**SWR: standing wave ratio**. SWR, wherever apt to produce a curve, will be
given relative to the resonated impedance of the test model at the design
frequency. Hence, all antennas modeled will show close to 1:1 SWR at
design center. Curves will assume that appropriate matching is employed,
wherever apt, to the user's desired feedline impedance, with no examination
of matching circuit losses. For certain models, a 50-ohm reference may
also be used, since some common designs can be developed specifically for
50-ohm cable use.

**Feedpoint Impedance (Z)**. Feed point impedance will always be given as a
complex number involving resistance and reactance (R +/- jX) in ohms.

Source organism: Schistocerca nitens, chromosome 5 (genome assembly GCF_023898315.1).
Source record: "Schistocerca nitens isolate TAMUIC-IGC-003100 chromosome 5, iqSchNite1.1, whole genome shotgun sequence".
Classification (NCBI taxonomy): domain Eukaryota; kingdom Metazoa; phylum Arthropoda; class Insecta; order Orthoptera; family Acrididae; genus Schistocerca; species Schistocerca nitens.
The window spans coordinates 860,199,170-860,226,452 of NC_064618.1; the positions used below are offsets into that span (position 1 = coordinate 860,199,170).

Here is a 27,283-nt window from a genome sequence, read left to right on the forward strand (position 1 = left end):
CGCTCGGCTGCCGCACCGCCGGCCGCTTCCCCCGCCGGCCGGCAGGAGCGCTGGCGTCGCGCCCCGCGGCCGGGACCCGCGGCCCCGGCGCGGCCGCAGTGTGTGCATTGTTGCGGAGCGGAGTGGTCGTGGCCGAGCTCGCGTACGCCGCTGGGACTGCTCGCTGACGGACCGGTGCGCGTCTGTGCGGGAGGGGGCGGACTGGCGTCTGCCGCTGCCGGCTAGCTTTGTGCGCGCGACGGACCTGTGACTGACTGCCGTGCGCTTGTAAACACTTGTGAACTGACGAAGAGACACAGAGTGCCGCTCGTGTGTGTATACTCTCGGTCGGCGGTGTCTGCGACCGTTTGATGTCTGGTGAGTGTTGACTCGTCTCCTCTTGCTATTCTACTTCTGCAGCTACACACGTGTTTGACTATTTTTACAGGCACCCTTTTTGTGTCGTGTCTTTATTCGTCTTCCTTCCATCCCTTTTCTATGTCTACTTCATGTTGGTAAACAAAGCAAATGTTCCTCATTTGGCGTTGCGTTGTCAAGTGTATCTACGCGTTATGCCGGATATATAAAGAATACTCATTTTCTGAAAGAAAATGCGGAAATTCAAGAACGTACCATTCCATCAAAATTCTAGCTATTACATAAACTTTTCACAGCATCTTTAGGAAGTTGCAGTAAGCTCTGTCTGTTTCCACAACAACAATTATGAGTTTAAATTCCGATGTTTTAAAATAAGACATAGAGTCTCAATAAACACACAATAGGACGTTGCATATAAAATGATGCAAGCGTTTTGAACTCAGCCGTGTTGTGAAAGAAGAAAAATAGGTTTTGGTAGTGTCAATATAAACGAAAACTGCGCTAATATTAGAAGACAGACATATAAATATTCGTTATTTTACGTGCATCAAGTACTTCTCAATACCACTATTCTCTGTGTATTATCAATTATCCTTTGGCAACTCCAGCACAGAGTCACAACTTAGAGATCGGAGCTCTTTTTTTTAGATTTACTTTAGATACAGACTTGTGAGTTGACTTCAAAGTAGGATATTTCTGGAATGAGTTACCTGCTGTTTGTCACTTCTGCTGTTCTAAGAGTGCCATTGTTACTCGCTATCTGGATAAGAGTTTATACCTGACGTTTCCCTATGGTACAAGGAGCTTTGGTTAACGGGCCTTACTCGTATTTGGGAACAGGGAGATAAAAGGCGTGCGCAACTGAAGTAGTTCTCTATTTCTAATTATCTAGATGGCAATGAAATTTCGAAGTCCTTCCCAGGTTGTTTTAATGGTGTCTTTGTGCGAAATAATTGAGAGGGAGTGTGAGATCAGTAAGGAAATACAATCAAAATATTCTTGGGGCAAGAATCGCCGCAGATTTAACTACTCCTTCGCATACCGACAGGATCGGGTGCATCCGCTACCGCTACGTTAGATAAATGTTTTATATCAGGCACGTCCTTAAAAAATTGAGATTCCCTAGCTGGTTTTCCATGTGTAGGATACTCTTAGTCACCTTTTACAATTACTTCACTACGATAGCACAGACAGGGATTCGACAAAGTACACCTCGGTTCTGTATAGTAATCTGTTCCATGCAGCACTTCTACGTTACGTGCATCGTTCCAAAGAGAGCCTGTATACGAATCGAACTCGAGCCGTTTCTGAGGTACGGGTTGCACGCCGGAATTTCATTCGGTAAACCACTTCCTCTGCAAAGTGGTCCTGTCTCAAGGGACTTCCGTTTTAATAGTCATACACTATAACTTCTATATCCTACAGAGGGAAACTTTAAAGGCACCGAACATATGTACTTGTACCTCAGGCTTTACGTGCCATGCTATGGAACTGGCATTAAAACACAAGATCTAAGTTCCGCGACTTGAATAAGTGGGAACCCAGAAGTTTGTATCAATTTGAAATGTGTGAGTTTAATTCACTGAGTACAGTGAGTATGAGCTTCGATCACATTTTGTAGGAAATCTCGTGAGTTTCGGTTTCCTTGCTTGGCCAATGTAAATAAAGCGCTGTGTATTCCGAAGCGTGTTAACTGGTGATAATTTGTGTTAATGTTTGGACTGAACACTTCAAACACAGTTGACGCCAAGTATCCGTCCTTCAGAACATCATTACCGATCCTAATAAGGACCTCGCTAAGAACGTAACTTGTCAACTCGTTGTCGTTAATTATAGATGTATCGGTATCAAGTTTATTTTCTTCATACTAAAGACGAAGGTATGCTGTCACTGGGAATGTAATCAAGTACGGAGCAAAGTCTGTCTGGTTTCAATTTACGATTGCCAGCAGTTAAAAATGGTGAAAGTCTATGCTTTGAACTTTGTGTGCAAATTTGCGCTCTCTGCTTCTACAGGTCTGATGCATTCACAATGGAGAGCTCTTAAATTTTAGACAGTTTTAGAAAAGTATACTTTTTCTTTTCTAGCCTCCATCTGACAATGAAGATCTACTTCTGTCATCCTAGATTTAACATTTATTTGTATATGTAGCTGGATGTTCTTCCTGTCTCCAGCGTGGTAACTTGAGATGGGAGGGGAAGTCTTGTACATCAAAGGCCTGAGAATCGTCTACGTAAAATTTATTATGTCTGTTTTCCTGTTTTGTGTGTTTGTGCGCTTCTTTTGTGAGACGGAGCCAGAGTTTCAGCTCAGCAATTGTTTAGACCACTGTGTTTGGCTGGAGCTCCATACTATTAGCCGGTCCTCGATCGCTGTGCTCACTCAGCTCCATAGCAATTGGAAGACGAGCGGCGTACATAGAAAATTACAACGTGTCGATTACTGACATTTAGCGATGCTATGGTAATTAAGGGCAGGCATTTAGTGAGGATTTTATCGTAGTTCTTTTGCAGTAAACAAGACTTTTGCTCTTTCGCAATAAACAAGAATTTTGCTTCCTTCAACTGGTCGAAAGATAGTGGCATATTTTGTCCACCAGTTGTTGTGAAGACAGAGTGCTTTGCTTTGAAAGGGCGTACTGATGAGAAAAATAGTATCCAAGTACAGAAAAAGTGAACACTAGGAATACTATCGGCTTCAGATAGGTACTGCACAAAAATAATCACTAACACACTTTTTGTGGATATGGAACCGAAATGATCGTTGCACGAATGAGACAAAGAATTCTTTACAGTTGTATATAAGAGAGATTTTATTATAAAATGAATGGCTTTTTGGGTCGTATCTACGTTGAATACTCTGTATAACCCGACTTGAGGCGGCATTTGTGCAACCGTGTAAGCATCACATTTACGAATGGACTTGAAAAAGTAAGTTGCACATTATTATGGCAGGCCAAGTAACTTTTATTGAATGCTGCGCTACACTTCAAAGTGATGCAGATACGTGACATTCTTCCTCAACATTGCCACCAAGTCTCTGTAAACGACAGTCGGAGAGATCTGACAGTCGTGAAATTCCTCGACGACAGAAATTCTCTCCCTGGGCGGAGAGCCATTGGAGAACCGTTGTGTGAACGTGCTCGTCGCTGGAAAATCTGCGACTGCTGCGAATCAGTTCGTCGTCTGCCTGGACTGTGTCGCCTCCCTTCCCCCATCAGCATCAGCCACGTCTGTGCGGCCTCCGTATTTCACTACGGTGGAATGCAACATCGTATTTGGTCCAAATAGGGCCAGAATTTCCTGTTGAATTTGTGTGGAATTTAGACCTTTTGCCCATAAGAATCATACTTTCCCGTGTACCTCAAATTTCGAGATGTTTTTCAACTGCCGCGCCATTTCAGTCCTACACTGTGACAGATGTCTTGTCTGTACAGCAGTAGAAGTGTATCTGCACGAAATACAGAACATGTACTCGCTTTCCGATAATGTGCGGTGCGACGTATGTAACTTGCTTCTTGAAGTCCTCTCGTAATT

Resonance will be defined as a reactance less than +/-1 ohm.

**Front-to-back ratio (F-B)**. Front-to-back ratio will be given in dB below
the maximum gain of the forward lobe. Front-to-back ratio is taken at a
180-degree angle from the forward lobe. One may also employ a notion of
front-to-rear ratio, using the simple or complex mean of values in the
quadrant extending for 180 degrees (or some other number of degrees) to the
rear of the forward lobe. For the present enterprise, this procedure is
unnecessary, since the rear lobe of a 2-element beam is usually
geometrically simple. Hence, front-to-back ratio is a sufficient
performance indicator for these tests.

**Forward gain**: The most complex question for the selection of units of
measure is a proper characterization of gain. The most universal standard